In the closing laps, the 11 Busch Oldsmobile of Cale Yarborough and the 1 Hawaiian Tropic of Donnie Allison were neck and neck. That’s when the two cars tangled and crashed down the backstretch.  

The two cars would slide into the grass and “The King” Richard Petty who ended a 45 race winless streak in the 43 STP Oldsmobile. This would be his sixth Daytona 500 before winning his seventh and final one in 1981. 

That’s when Both Donnie and Bobby Allison fought Yarborough. Not only engaged in fisticuffs, but wrestled in the infield mud too. To quote Bobby Allison from the The 10 Greatest 500 moments, he said “Cale started yelling at me that the wreck was my fault. I think I questioned his ancestry.” 

Honorable Mentions

Before number one, there are a few honorable mentions that if this was a top ten list, they would have made it.  

First is the first ever Daytona 500 back in 1959. The best way to finish the first ever 500 mile race is that of a photo finish with Lee Petty and Johnny Beauchamp. Beauchamp was originally given the victory. Few days later, the trophy was handed over to Lee Petty who protested at least 10 times. Plus, the delay was great for the Newspapers. 

Next is the 2016 Daytona 500. The year before was criticized a lot with the car’s speed being decreased. Also, NASCAR just lost their biggest star at the time in Jeff Gordon who retired full-time after 2015.  

In the end, the 2016 Daytona 500 proved to be one of the best in the Gen Six era so far. On the last lap, Matt Kenseth in the 20 Dollar General Toyota had the lead, but got loose and Denny Hamlin took his spot. Hamlin and Martin Truex Jr would come across the start finish line and Hamlin ended up just beating him. The finish was 0.010 seconds. 

1. 1998 Daytona 500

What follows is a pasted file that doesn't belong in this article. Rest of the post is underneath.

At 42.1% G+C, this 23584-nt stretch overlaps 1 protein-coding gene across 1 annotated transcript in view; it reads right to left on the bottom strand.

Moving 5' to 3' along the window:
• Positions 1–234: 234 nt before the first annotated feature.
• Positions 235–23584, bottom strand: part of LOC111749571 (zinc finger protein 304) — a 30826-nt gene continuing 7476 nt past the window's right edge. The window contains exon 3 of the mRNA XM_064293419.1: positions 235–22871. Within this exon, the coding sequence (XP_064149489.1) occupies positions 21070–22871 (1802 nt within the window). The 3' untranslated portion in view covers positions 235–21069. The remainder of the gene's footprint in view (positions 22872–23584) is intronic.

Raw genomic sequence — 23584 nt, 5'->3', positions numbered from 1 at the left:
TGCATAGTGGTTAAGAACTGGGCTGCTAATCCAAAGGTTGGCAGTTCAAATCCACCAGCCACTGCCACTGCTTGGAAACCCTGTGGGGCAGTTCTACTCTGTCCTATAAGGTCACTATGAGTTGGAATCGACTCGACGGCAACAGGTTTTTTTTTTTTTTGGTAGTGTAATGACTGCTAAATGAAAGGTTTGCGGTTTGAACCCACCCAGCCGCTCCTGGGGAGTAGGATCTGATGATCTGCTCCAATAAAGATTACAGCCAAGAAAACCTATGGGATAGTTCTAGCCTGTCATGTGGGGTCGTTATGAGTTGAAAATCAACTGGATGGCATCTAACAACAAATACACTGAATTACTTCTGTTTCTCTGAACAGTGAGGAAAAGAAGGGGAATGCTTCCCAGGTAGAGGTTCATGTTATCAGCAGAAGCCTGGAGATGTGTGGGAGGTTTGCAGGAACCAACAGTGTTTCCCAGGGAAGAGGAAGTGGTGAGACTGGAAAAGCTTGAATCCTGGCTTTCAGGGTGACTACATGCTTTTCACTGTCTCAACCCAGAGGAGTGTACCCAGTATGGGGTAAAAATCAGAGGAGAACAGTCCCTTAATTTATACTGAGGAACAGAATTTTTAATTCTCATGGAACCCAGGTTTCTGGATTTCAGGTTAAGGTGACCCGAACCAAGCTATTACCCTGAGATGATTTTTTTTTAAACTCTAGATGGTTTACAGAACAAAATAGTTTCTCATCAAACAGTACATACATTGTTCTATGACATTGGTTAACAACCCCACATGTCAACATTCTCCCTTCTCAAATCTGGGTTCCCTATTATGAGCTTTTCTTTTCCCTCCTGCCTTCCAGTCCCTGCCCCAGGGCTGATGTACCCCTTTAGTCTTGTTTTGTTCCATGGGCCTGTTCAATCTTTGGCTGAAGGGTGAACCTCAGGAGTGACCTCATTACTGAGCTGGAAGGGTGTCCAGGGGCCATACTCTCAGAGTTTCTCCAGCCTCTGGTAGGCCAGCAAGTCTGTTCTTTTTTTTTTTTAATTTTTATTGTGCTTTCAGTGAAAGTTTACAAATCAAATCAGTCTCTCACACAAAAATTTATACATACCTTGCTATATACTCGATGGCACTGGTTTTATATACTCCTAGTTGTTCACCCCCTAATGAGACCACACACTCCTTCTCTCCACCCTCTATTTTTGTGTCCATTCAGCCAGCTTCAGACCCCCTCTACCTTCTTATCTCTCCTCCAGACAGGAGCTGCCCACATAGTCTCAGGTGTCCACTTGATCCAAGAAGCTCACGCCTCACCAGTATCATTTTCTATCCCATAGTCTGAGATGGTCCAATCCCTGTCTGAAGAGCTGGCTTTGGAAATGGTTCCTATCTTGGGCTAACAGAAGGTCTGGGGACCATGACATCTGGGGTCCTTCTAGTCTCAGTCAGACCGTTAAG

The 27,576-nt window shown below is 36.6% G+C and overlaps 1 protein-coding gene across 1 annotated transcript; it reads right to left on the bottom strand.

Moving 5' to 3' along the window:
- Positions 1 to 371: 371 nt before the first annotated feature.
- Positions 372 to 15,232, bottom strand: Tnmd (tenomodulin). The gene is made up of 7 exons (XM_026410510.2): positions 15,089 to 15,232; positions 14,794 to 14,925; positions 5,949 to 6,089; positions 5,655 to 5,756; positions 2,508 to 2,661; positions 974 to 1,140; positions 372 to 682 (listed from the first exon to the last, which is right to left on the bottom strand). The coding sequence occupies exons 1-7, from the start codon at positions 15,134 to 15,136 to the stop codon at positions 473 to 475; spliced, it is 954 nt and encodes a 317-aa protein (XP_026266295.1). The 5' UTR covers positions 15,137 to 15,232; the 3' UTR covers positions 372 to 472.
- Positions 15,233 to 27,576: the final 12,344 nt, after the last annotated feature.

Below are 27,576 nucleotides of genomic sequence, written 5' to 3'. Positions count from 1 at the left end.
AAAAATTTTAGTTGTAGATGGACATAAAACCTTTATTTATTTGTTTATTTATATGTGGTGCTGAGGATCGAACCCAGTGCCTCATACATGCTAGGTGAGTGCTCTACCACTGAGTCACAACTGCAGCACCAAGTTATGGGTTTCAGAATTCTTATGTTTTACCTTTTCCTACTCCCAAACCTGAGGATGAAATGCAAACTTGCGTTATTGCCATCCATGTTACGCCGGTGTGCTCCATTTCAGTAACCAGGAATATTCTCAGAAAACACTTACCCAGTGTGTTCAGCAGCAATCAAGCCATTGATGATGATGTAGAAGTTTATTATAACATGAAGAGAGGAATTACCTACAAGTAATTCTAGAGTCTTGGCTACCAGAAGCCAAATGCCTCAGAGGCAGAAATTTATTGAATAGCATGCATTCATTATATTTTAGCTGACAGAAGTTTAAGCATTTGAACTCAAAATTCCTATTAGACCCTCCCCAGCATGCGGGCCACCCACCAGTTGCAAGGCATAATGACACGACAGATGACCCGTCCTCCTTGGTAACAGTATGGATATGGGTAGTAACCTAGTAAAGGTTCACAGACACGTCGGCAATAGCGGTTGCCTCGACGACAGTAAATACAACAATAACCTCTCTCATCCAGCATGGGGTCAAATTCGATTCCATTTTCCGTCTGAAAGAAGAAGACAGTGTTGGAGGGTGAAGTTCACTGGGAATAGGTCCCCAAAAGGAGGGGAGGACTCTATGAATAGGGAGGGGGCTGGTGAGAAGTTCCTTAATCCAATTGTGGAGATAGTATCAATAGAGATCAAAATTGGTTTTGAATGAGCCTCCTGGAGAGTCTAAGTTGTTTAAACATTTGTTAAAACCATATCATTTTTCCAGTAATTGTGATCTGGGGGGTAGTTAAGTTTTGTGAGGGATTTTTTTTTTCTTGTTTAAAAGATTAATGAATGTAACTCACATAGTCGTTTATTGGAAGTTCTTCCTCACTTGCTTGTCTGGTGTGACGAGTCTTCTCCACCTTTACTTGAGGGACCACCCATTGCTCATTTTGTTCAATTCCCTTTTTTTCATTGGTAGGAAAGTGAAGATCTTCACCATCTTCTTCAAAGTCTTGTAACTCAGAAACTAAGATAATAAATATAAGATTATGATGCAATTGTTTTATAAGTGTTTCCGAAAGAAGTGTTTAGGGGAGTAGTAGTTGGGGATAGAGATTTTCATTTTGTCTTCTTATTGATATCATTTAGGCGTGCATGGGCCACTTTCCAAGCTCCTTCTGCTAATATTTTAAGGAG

Since his first race in 1975, Dale Earnhardt Sr “the intimidator” has won everything before the 1998 season. Well, almost everything. One thing that was missing was a Daytona 500 victory.  

He’s had his chances. Back in 1990, Earnhardt Sr was leading on the last lap until he cut a tire, giving the win to Derrike Cope. In 1997, Dale was once again battling for the lead, but with 12 to go, he would be involved in a wreck with his car flipping over. Earnhardt still finished the race surprisingly finished five laps down in 31st.  

Then in 1998, it was his time. Dale used the lap down car of Rick Mast as a pick so that the 18 Interstate Batteries Chevy Labonte would be held up. The race ended under caution after Lake Speed and John Andretti got involved in a wreck. 

In the words of NASCAR lap by lap announcer Mike Joy “20 years of trying 20 years of frustration, Dale Earnhardt will come to the caution flag to win the Daytona 500… finally.” 

Every crew member from all 43 cars congratulated Dale as he drove down pit road, and finally, the drought was over. Earnhardt won his final race at Talladega in 2000, before tragically passing away on a last lap crash of the 2001 Daytona 500.

Ian O’Brien is a Contributor for the Unwrapped Sports Network website. Follow him @Ianthekicker41 on Twitter.